Monday, 26 March 2018 14:18

Draft Stormy Daniels, reluctant MeToo voice, fighting Trump's hush threats

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DANIELS PICRemember when we were looking at the possible candidacy of Stormy Daniels for the position of United States Senate from this great state of Louisiana? Apparently, many of us do recall. Yet, as Daniels is becoming a well-known face, body and name, there appears to be those who are just discovering that she once flirted with running for that top national office.

In the past week, I've received two phone calls from major International media outlets who somehow came across my name in association with statements I wrote or said back when Daniels was being discussed as an opponent against David Vitter.  The gist of the media’s curiosity appears to be--was she really running for US Senate? If so, why? What was she like?

Well, for those wondering, she was mentioned as a candidate. She was a frequent face on national TV broadcast interviews. Whenever Vitter’s name or face appeared on the national tube, back in 2009, often, so did Stormy’s.  

No doubt, I think the very last thing that anybody would expect from Stormy Daniels (or now as her real name has become more public, Stephanie Clifford), would be her actually winning and taking the oath of office as the Louisiana US Senator. Frankly, the general conventional wisdom, i believe was, “she was not going to run, this is a publicity stunt”.

Perhaps it was. Then, that makes her a perfect antagonist for Donald Trump, who made his career taking advantage of one publicity stunt after another.

Back then, despite our great doubts, there was always the question, "was she, could she, should she run"?  It’s not like she came up with the idea herself or had the burning desire to enter the political ring.  She actually was drafted. Yes, drafted. Somewhat, at least.  Apparently, she was the victim of a stunt vs. Vitter. Someone created a “Draft Stormy for US Senate” website.  Word got out. She started to receive national exposure. The more attention, the more questions arose: is she serious? Really?  Run against Vitter?

Prior to the 2010 election in which Vitter ran against Democrat Charles Melancon, Stormy Daniels became somewhat of a familiar national political television news figure. Vitter, who got ensnared in a controversy with the DC Madam became politically wounded.  The gist of her national interviews  was that you can "vote for me should i run, or, you can vote for the hypocrite". Vitter had said he felt Clinton should be impeached during the Lewinsky scandal. After promoting a holier than thou identity, his phone number was caught in a prostitution ring and he had even threatened to take the fifth if the DC Madam case forced him to testify.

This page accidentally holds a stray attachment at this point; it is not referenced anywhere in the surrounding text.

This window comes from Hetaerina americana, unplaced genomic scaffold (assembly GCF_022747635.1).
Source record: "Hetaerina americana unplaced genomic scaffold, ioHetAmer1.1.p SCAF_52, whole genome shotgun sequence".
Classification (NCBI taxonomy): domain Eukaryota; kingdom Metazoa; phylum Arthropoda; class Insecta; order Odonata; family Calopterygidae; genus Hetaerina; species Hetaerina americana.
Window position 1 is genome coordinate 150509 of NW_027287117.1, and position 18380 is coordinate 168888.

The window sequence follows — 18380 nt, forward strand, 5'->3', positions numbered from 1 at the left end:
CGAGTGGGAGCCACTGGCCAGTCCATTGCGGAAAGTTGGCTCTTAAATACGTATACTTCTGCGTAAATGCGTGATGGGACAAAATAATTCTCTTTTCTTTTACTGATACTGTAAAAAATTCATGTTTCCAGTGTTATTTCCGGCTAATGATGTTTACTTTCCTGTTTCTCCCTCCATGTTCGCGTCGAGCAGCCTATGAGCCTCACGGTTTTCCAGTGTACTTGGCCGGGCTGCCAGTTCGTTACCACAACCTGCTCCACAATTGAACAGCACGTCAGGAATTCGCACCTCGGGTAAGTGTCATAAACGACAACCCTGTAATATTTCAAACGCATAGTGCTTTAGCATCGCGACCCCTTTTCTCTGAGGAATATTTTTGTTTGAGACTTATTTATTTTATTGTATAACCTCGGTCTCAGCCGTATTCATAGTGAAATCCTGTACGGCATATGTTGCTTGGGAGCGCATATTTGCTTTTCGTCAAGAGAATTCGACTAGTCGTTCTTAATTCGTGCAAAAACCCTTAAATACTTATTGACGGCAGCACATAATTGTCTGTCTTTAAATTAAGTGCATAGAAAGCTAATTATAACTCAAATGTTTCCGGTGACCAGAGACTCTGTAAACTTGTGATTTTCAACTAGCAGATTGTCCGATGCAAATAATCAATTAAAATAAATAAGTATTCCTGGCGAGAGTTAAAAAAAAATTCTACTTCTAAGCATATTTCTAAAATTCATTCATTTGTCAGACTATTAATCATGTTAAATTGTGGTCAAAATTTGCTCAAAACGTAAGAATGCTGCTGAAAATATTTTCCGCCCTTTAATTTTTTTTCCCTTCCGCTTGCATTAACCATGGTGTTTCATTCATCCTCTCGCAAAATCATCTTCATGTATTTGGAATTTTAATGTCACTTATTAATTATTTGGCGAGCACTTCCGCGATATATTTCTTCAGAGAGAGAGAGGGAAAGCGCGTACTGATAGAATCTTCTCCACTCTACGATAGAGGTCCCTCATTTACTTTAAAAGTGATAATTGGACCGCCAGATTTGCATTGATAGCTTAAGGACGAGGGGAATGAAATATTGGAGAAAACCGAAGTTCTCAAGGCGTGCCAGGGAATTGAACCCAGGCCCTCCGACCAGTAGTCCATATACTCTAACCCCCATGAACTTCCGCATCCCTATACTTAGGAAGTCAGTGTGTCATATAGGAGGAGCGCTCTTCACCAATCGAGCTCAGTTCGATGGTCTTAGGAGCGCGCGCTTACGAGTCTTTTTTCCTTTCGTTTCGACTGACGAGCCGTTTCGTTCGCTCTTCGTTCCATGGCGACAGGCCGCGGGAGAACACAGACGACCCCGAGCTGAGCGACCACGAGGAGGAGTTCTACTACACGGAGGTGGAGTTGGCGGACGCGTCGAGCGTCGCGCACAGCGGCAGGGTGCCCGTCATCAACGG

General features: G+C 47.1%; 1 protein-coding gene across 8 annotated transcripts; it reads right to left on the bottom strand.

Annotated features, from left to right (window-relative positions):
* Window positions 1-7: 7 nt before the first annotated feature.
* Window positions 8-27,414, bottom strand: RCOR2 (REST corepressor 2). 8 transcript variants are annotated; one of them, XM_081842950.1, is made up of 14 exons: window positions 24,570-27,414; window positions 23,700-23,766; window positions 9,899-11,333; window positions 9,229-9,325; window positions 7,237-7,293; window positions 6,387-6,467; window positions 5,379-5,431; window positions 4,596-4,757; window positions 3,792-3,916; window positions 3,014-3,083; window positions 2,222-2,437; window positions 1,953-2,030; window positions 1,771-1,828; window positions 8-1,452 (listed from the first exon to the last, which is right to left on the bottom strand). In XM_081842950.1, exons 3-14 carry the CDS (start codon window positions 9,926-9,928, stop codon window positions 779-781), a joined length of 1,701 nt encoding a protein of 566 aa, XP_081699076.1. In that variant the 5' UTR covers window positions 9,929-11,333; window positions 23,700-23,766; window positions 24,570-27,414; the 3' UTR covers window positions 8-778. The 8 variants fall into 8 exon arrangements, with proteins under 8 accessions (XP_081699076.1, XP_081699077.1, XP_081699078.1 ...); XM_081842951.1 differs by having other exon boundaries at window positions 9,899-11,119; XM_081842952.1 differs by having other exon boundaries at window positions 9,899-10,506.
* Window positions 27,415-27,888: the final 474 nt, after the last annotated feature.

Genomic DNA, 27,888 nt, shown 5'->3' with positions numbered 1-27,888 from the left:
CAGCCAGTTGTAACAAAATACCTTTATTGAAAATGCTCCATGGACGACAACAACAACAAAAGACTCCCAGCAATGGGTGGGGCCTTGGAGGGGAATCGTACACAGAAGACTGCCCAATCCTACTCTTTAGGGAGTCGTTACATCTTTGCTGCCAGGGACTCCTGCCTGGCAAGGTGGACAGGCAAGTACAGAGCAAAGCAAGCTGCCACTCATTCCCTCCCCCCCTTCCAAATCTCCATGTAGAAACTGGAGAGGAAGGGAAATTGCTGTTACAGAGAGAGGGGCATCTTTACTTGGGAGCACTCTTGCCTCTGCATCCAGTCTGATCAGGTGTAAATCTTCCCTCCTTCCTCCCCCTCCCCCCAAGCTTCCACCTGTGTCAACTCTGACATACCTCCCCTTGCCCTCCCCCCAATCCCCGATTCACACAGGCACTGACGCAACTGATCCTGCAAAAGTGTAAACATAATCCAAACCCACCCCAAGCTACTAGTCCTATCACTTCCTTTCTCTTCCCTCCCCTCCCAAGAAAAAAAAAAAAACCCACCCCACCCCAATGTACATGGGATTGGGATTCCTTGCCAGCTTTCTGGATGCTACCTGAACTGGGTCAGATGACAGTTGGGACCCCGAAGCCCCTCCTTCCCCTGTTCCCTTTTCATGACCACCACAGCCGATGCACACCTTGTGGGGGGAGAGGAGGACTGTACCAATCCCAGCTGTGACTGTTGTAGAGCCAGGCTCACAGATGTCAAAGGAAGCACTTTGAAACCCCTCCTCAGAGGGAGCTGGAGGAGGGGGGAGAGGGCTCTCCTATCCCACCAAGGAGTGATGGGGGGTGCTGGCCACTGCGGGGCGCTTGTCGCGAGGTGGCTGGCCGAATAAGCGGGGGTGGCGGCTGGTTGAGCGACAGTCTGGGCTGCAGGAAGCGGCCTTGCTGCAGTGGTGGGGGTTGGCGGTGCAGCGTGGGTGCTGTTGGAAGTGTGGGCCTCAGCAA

I had the occasion to speak to Daniels twice during that "Draft Stormy" time period. The first time was when she embarked upon “a listening tour”. Her goal at the time was to go around the state and to listen to the average Louisiana voter.   The second time was a few weeks later, when, upon my request, she appeared as a panelist on Jeff Crouere’s and my Politics with a Punch, comedy show.

Draft Stormy Daniels, potential candidate for Louisiana US Senate 2009

Stormy Daniels talks about whether she wants to run for US Senate against David Vitter

As you can well expect, her presence alone brought down the "Punch show" house. The room was so crowded, we couldn't even fit a sardine in the "standing room only" crowd at the Eiffel Tower building on St. Charles Avenue.  People, whether they liked who she was or whether they saw her as an opportunist, they wanted to see her on stage, in person.

So, what was Stormy like as a potential candidate?   Now that she has earned her more than fifteen minutes of fame on 60 minutes, will she be known as Donald Trump’s "the other", other” woman pornstar for the rest of her life? Or, does she possess other qualities that turn heads, not just due to her appearance, but her ability to communicate?

Below is the transcript of the video interview that I did with Stormy Daniels during her “listening tour”, prior to her speaking to the Baton Rouge Press Club later that afternoon.